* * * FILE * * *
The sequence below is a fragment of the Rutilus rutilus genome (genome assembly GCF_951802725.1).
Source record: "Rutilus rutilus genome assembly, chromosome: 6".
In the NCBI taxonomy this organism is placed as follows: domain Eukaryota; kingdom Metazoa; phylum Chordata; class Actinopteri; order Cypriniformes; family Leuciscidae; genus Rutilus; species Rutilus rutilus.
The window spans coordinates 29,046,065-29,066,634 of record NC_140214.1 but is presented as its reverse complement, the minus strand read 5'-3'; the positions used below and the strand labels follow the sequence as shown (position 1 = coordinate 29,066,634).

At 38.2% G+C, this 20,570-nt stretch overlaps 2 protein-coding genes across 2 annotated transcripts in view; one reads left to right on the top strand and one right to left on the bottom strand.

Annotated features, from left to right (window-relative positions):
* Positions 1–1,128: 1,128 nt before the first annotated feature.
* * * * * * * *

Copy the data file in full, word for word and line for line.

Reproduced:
The sequence below is a fragment of the Rutilus rutilus genome (genome assembly GCF_951802725.1).
Source record: "Rutilus rutilus genome assembly, chromosome: 6".
In the NCBI taxonomy this organism is placed as follows: domain Eukaryota; kingdom Metazoa; phylum Chordata; class Actinopteri; order Cypriniformes; family Leuciscidae; genus Rutilus; species Rutilus rutilus.
The window spans coordinates 29,046,065-29,066,634 of record NC_140214.1 but is presented as its reverse complement, the minus strand read 5'-3'; the positions used below and the strand labels follow the sequence as shown (position 1 = coordinate 29,066,634).

At 38.2% G+C, this 20,570-nt stretch overlaps 2 protein-coding genes across 2 annotated transcripts in view; one reads left to right on the top strand and one right to left on the bottom strand.

Annotated features, from left to right (window-relative positions):
* Positions 1–1,128: 1,128 nt before the first annotated feature.